|Corporation for Supportive Housing, New York City’s Departments of Homeless Services, Corrections, Health and Mental Hygiene, and Housing Preservation and Development, the New York City Housing Authority, and nonprofit housing and service providers.||New York City Frequent Users Service Enhancement (FUSE II): Individuals experiencing homelessness who had four jail stays and four shelter stays in the past five years were offered permanent supportive housing — housing with supportive services. Participating tenants were linked to comprehensive mental health and medical services and other support services.||Results from quasi-experimental evaluation show that relative to a comparison group (44%), FUSE II participants (88%) were more likely to be in permanent housing after 24 months. FUSE II participants had a 70 percent reduction in shelter episodes and a 40 percent reduction in jail days. Additionally, FUSE II participants had lower rates of recent use of hard drugs and alcohol, scored lower on psychological stress measures, and had higher levels of family and social supports. FUSE II participants had fewer ambulance runs and fewer days of hospitalization for psychiatric reasons.|
|Ohio Department of Rehabilitation and Correction, Ohio Department of Mental Health, Ohio Department of Alcohol and Drug Addiction Services, and the Corporation for Supportive Housing.||Returning Home – Ohio (RHO): RHO is a part of the Corporation for Supportive Housing’s Returning Home Initiative. RHO offers permanent housing and supportive services to returning citizens with unmet medical needs and who are at risk of being homeless.||Despite having higher security level classifications in prison, RHO participants were 40 percent less likely to be rearrested and 61 percent less likely to return to prison within one year of release than members of a comparison group.|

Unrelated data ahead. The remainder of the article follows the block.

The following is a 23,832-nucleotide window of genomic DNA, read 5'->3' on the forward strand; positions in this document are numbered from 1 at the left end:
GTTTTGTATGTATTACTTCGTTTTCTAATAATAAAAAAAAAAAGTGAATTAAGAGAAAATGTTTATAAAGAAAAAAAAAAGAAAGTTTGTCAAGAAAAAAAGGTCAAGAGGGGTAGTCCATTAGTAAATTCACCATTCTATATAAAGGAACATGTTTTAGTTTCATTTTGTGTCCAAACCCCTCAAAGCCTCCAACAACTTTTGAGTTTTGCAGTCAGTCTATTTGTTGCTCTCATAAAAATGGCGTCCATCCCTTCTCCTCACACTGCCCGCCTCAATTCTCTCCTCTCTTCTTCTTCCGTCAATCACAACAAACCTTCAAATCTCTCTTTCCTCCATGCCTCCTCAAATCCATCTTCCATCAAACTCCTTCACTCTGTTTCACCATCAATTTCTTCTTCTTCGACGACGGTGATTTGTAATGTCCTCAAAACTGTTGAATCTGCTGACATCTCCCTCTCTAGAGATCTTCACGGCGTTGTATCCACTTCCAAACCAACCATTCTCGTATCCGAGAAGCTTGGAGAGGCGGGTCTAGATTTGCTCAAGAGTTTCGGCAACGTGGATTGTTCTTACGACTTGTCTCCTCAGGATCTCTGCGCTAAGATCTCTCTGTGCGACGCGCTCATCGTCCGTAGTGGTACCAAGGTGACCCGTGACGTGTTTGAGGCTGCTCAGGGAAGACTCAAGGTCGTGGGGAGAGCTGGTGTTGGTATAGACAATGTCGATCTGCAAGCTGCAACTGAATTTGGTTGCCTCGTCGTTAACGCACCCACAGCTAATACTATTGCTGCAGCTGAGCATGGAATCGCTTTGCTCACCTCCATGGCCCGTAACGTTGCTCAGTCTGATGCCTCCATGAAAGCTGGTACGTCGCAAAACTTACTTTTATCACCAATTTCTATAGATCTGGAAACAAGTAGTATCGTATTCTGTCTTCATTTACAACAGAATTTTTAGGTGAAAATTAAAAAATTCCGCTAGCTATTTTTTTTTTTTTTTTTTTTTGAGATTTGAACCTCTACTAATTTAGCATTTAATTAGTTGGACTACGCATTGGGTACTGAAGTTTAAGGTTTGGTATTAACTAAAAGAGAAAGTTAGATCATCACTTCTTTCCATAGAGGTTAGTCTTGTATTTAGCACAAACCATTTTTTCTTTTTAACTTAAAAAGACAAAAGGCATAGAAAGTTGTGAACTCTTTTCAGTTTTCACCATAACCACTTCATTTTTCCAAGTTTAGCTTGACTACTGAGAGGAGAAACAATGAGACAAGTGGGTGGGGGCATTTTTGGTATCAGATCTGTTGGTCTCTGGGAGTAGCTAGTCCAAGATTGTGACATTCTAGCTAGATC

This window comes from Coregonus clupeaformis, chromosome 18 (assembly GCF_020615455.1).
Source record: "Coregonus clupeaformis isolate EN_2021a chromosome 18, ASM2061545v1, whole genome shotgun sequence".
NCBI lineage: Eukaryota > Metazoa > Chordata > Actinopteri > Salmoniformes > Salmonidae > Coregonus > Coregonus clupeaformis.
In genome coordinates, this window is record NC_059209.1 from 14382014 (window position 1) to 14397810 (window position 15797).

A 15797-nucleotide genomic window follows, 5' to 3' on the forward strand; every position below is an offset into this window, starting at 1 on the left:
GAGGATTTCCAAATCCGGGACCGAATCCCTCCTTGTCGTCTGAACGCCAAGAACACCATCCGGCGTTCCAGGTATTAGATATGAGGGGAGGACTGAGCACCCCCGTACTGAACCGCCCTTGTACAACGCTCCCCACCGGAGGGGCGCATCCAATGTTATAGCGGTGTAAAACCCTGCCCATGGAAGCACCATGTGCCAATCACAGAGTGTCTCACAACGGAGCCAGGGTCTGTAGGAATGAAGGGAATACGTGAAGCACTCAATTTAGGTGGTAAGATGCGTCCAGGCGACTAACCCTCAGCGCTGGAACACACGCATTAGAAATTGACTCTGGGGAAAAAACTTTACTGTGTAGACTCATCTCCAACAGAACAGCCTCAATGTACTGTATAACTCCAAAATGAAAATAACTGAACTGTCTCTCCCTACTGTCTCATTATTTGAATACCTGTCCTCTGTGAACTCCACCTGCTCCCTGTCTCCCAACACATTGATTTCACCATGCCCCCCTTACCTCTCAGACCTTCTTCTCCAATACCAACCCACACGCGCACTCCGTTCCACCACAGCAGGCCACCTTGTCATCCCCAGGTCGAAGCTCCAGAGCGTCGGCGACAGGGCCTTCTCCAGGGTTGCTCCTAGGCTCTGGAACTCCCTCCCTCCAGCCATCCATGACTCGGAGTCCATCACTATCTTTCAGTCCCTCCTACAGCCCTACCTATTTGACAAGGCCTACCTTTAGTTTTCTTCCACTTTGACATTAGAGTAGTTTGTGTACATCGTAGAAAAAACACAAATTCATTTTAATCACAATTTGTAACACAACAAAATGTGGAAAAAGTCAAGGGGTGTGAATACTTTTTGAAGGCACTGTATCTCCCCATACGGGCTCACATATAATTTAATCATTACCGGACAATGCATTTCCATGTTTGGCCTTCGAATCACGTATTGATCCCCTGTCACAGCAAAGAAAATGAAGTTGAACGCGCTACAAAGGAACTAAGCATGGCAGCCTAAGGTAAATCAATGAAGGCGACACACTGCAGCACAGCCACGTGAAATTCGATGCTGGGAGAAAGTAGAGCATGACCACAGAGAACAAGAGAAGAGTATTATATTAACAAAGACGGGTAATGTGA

|Burlington Housing Authority and Vermont Department of Corrections.||Offender Re-Entry Housing Program: BHA accepts referrals from VDOC and other partners to place returning citizens in one of the 600 rental apartments it manages or to provide a rental subsidy to one of its participating landlords. Landlords are reassured by the layering of BHA-funded secondary deposits on top of VDOC transitional housing funds used for security deposits and first month’s rent.||60 to 80 percent of referrals are accepted; 20 percent recidivism rate across program participants.|
|Michigan State Housing Development Authority and the Michigan Department of Correction.||Michigan Prisoner Reentry Initiative: A collaboration between MSHDA and MDOC providing housing choice vouchers (HCVs) and support services to parolees who meet requirements for housing assistance. Upon completion of a community supervision, program eligible participants can continue HCV program participation.||Ninety-three percent of program participants completed parole (three-year followup).|
|New York City Housing Authority, Corporation for Supportive Housing, and New York City Department of Homeless Services.||Family Reentry Pilot Program (FRPP): The program allows people released from jail/prison to move into NYCHA with their family members. After completion of a required two-year program, these individuals may be added to the lease.||As of May 2017, 108 people enrolled; 20 completed FRPP; 88 are progressing; fewer than 5 have been re-convicted.|
The above table includes a selection of the evidence for housing plus services as a meaningful intervention in supporting successful reentry. Although more evidence-building on this front is needed, the current body of evidence provides signals of promising housing intervention program models and practices that may contribute to successful reentry.
As we participate in activities this month commemorating the Fair Housing Act and celebrating collective efforts to ameliorate discrimination in the housing market, we must continue to lift up the work of governments, nonprofits, the advocacy community, stakeholder groups, family and friends of returning citizens, and returning citizens themselves in ensuring that people leaving jails and prisons are afforded housing protections that support their successful reentry. That is Second Chance.